Bump-Drafting Back to NASCAR in 2010

Bump drafting will be again permitted in NASCAR, even if the change regards only the races held at Daytona International Speedway and Talladega Superspeedway. The championship officials had initially banned the maneuver following the race at Talladega in the early stages of the 2009 Sprint Cup Series, when Carl Edwards' car was projected into the catch-fencing after being bumped when exiting the last turn by Brad Keselowski.

The new rules stated that a driver would not be allowed to pull such a maneuver when exiting a turn, consequently attracting the rage of diehard racing fans across North America. However, in an effort to bring the sport back to attractiveness, the NASCAR officials decided to change the rules into what is used to be prior to the April incident.

However, the new rules will apply only at these two tracks, meaning the season opening event at Daytona next month will gift the fans with some classic bumper-to-bumper action on track.

We don't want the rules and regulations to get in the way of great racing and fantastic finishes. NASCAR is a contact sport - our history is based on banging fenders,” said NASCAR chairman and CEO Brian France.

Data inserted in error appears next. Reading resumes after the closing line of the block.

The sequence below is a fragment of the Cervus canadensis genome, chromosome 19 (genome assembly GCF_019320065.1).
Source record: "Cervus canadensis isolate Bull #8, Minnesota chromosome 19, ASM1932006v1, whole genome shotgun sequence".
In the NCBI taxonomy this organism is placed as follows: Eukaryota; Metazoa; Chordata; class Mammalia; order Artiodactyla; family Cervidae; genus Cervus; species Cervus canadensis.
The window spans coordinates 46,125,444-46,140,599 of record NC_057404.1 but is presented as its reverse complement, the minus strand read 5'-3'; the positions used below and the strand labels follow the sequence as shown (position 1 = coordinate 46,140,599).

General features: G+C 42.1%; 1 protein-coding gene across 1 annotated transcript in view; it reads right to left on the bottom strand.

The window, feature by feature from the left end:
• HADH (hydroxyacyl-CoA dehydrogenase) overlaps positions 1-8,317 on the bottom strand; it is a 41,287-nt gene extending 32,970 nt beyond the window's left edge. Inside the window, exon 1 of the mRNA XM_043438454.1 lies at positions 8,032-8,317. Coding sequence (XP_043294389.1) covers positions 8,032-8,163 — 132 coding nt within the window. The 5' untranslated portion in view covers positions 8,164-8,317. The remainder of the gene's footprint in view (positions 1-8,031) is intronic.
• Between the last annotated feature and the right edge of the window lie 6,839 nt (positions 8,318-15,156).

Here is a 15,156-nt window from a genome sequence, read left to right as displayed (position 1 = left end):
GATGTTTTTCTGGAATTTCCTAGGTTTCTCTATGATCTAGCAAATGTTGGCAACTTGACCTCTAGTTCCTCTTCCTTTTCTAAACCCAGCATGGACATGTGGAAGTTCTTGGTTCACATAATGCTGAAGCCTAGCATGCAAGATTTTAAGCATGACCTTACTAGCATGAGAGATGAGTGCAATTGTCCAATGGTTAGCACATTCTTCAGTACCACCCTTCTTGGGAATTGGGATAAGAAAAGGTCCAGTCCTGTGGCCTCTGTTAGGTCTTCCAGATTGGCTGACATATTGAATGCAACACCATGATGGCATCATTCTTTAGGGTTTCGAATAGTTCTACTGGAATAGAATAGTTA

Certainly race fans have high expectations when they come to Talladega Superspeedway. They expect the tightest racing, the most lead changes, the most passes and the closest finishes. The return of bump-drafting certainly moves us toward meeting and exceeding each of those expectations,” added Talladega Superspeedway president Rick Humphrey.

We can't help but wonder why this rule was changed in the first place, since it seems everyone agrees racing is better with bump-drafting in it. But that's not for us to ask, so we're welcoming the news as well...
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